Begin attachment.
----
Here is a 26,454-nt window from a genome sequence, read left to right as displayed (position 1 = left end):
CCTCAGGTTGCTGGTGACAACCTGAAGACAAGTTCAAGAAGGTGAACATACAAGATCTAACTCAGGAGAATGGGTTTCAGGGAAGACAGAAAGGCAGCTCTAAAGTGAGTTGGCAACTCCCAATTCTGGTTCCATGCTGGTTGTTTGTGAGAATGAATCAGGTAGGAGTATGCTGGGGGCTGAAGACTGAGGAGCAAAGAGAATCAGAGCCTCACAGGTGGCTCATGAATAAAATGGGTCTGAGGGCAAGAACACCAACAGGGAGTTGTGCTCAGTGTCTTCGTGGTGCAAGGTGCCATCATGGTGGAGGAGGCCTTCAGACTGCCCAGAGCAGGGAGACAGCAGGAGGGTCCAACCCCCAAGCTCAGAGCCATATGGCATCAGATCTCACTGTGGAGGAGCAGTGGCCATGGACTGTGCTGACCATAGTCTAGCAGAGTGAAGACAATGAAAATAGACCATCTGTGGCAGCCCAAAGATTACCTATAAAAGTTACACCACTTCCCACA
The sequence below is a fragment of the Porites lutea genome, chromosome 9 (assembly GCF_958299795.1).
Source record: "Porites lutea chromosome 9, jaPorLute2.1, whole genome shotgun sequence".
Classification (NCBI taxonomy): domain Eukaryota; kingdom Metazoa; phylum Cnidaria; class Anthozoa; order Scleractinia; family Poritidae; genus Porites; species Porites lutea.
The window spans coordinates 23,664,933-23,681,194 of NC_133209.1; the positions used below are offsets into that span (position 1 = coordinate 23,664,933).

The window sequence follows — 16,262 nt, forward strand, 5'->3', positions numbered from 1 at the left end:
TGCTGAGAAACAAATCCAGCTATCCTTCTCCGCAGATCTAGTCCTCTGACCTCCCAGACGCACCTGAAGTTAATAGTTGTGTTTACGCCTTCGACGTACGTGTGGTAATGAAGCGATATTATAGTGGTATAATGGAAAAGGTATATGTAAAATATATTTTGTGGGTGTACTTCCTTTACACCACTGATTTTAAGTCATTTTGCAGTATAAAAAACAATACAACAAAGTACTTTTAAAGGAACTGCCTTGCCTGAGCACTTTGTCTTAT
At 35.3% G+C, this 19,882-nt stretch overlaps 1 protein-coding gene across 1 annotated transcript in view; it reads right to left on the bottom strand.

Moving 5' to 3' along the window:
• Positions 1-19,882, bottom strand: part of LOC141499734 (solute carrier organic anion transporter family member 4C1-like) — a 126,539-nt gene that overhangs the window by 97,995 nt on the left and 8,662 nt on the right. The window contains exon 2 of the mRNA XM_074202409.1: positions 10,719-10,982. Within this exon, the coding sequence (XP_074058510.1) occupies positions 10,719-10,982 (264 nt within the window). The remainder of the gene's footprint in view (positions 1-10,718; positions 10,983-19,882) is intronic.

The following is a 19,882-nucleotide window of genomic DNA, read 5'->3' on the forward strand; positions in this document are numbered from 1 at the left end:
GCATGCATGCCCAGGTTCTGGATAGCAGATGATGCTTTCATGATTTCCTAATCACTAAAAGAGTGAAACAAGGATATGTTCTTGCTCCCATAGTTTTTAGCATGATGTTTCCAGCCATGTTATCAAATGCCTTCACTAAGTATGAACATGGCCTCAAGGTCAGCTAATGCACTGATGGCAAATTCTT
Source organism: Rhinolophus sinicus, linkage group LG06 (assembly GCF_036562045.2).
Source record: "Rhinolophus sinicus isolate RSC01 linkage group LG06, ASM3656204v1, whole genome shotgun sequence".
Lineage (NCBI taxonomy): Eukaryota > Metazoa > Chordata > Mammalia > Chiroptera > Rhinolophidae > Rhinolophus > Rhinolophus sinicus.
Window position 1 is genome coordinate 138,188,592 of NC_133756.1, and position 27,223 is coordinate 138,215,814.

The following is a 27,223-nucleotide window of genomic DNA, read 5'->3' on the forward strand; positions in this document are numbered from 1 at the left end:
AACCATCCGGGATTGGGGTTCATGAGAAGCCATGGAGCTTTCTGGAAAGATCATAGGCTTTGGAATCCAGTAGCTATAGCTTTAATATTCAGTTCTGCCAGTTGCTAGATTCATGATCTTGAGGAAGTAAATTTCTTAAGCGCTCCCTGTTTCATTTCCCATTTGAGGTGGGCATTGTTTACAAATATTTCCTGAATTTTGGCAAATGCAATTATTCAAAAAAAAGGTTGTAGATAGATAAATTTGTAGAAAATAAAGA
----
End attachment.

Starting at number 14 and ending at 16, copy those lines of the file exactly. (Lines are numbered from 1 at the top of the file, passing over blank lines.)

Source organism: Rhinolophus sinicus, linkage group LG06 (assembly GCF_036562045.2).
Source record: "Rhinolophus sinicus isolate RSC01 linkage group LG06, ASM3656204v1, whole genome shotgun sequence".
Lineage (NCBI taxonomy): Eukaryota > Metazoa > Chordata > Mammalia > Chiroptera > Rhinolophidae > Rhinolophus > Rhinolophus sinicus.